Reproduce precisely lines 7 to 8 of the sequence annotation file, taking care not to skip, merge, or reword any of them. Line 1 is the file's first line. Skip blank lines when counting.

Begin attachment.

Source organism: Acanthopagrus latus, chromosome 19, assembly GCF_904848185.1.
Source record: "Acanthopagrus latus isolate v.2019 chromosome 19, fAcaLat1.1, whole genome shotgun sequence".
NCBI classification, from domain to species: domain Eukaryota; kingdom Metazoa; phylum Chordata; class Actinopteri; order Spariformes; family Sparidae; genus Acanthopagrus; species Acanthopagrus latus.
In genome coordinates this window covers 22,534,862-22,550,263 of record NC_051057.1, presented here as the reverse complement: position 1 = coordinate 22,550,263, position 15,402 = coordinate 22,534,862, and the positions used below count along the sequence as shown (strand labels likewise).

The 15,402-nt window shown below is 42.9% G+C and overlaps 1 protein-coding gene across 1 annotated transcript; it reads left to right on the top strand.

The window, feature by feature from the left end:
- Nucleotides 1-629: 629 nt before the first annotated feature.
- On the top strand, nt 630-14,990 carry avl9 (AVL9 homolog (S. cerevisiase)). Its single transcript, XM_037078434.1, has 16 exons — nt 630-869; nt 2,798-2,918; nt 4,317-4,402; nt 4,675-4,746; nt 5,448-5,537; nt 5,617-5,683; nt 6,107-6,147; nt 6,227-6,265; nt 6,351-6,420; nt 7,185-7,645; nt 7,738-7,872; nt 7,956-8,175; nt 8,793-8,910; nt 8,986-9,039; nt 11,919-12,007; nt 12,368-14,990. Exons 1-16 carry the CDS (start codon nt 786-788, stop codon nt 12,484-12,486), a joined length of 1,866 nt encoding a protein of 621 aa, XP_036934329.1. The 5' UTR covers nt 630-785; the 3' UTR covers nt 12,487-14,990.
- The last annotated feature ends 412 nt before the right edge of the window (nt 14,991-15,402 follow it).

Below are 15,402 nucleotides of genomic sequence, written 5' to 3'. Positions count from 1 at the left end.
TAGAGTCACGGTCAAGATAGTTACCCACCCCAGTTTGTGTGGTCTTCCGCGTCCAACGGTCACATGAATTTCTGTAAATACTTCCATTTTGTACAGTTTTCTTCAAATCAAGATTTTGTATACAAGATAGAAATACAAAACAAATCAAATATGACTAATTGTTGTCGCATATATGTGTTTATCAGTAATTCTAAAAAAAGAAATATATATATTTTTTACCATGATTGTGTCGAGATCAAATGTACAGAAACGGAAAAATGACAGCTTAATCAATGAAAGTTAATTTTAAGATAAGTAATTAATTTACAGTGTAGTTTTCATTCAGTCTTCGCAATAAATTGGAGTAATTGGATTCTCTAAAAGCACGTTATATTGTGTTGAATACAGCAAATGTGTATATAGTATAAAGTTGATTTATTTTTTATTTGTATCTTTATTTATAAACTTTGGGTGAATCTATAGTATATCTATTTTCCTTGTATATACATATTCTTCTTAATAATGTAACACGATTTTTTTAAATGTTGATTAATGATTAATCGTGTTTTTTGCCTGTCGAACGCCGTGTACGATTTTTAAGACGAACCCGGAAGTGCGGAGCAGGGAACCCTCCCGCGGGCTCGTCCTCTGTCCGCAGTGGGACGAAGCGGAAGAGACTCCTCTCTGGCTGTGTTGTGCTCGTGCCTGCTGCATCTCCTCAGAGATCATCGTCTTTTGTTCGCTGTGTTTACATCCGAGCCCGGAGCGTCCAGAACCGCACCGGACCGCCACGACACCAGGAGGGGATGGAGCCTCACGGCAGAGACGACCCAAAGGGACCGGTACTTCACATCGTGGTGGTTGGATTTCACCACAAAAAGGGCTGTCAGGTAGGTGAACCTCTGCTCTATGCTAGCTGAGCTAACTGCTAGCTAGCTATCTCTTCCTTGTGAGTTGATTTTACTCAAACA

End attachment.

- Nucleotides 1-629: 629 nt before the first annotated feature.
- On the top strand, nt 630-14,990 carry avl9 (AVL9 homolog (S. cerevisiase)). Its single transcript, XM_037078434.1, has 16 exons — nt 630-869; nt 2,798-2,918; nt 4,317-4,402; nt 4,675-4,746; nt 5,448-5,537; nt 5,617-5,683; nt 6,107-6,147; nt 6,227-6,265; nt 6,351-6,420; nt 7,185-7,645; nt 7,738-7,872; nt 7,956-8,175; nt 8,793-8,910; nt 8,986-9,039; nt 11,919-12,007; nt 12,368-14,990. Exons 1-16 carry the CDS (start codon nt 786-788, stop codon nt 12,484-12,486), a joined length of 1,866 nt encoding a protein of 621 aa, XP_036934329.1. The 5' UTR covers nt 630-785; the 3' UTR covers nt 12,487-14,990.